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The clinical pharmacology of therapeutic monoclonal antibodies in the treatment of malignancy; have the magic bullets arrived?

By Barrett W Newsome and Marc S Ernstoff


Monoclonal antibodies (Mabs) are proteins in the immunoglobulin family that bind to specific protein epitope targets on cancer and stromal cells, allowing them to be successfully exploited as therapeutic agents. The prototype Mabs were produced from fusion of mouse B lymphocytes and mouse myeloma cells and were entirely murine in sequence. Subsequent advances in technology have allowed for humanized Mabs, which have different pharmacokinetic properties than murine Mabs in humans. Mabs antitumour activity is mediated through direct interaction with specific target molecules, deployment of immune cytotoxic pathways, or through chaperoning cytotoxic agents to tumour. Mabs are typically administered intravenously, are generally well tolerated and can have powerful anticancer activity. Humanized Mabs have a t1/2 in human sera of 2–3 weeks, which determines the frequency of administration. At present, nine clinically approved Mabs are used in the treatment of human cancer, and many others are in clinical trials. We discuss the pharmacology, clinical indications, and toxicity of the currently available anticancer Mabs in this review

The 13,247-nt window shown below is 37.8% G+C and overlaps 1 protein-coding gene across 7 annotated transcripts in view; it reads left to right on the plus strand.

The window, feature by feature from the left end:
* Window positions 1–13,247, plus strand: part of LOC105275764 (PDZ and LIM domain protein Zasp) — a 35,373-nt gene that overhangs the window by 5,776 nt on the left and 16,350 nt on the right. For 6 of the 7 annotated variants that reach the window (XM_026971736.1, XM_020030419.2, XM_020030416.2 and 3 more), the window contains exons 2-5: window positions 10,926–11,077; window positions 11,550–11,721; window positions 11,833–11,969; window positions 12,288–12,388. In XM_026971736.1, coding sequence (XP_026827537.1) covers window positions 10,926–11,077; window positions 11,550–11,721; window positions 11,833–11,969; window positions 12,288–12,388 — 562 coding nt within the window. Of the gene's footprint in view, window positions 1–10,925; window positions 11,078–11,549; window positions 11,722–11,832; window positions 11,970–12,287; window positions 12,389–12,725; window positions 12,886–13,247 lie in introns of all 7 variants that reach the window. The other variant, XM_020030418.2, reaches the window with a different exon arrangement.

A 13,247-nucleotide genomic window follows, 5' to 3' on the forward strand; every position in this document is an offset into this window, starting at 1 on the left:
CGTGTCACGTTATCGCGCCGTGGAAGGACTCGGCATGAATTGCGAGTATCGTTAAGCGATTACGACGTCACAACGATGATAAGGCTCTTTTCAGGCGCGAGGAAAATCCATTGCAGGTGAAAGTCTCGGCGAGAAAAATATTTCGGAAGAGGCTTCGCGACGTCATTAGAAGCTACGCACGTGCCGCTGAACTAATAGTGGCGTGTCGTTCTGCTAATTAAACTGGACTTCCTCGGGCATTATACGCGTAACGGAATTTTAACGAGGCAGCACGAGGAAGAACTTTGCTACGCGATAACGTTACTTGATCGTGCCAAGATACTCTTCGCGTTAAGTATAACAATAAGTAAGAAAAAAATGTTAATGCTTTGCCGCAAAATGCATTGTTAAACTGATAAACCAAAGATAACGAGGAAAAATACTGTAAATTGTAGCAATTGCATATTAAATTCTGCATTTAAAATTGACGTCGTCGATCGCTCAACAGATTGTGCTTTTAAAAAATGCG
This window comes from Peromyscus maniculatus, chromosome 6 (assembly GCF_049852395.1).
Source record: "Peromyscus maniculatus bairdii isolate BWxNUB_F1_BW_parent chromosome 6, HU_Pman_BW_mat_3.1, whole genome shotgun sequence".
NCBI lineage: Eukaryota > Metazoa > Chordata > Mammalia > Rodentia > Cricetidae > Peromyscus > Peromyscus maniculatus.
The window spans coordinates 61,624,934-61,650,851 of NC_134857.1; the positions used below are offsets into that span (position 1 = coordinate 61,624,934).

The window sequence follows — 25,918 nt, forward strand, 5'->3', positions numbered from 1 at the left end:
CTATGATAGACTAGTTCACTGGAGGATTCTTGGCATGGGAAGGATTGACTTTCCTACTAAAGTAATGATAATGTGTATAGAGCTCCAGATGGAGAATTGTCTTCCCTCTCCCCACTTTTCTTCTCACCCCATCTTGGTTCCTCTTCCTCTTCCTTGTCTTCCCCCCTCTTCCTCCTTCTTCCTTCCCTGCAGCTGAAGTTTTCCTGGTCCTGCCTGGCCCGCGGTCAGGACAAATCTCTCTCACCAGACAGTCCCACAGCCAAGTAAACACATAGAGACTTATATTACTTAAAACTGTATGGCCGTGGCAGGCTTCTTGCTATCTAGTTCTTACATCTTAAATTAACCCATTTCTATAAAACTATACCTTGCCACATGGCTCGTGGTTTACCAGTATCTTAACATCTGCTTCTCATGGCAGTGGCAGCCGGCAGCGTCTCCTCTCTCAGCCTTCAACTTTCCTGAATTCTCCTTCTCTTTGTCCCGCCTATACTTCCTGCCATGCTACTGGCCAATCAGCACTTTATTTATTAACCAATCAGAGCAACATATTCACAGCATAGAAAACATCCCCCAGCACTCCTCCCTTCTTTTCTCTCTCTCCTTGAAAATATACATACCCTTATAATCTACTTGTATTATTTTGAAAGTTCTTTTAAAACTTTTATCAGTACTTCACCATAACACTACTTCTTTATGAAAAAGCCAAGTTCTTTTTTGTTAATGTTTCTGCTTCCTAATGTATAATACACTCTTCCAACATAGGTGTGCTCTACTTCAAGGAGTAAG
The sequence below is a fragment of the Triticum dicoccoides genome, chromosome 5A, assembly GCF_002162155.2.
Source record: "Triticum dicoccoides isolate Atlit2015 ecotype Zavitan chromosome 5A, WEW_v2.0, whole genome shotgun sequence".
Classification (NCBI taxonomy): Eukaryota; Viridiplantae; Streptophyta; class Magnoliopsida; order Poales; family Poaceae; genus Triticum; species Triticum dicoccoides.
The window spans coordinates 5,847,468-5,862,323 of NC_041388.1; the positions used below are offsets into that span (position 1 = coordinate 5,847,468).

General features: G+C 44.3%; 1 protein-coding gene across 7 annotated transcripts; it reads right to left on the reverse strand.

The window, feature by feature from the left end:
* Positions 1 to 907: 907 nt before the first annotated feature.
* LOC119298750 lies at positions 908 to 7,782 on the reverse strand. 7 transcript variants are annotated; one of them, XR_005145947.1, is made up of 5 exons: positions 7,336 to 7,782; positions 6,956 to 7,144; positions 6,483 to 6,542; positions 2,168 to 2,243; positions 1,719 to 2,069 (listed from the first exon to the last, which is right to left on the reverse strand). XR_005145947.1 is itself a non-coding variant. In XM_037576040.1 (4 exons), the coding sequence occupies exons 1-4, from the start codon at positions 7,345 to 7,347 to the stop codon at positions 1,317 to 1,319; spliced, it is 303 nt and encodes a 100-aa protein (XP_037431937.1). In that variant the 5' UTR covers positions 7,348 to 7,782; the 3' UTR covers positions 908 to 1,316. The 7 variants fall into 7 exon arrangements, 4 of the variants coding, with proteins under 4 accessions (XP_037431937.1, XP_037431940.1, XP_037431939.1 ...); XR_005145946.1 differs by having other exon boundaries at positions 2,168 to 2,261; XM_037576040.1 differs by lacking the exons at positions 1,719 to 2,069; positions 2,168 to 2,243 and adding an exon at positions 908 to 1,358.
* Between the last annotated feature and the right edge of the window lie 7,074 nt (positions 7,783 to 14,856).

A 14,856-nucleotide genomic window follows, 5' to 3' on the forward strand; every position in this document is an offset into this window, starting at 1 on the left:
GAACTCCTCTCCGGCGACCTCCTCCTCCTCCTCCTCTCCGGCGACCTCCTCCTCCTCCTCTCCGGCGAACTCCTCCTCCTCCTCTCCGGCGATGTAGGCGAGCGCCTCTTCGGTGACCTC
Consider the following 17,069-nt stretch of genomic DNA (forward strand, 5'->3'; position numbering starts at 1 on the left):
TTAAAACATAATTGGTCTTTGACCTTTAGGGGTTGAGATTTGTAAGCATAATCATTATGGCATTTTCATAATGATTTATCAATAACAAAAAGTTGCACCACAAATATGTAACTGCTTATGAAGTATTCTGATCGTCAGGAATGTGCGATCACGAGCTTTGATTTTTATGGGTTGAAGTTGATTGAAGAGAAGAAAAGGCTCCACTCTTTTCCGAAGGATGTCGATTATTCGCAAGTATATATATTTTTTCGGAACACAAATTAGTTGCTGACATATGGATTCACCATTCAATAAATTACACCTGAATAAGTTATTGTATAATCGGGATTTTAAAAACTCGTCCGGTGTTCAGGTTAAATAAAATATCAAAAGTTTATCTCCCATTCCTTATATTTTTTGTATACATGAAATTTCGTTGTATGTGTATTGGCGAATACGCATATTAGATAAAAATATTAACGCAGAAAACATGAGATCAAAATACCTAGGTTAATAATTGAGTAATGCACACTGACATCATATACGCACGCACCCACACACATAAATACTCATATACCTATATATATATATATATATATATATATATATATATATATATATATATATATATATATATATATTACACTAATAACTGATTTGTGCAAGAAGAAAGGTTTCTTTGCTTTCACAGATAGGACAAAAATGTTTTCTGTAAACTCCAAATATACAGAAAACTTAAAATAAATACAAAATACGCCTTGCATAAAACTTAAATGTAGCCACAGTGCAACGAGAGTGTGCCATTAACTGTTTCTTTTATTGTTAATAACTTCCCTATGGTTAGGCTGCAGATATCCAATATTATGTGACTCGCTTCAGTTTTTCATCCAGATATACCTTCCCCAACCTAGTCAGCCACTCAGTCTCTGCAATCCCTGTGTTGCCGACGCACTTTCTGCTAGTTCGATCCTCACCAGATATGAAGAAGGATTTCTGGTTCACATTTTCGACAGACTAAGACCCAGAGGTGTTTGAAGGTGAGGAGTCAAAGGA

Topics: Review Article
Publisher: Blackwell Science Inc
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Provided by: PubMed Central
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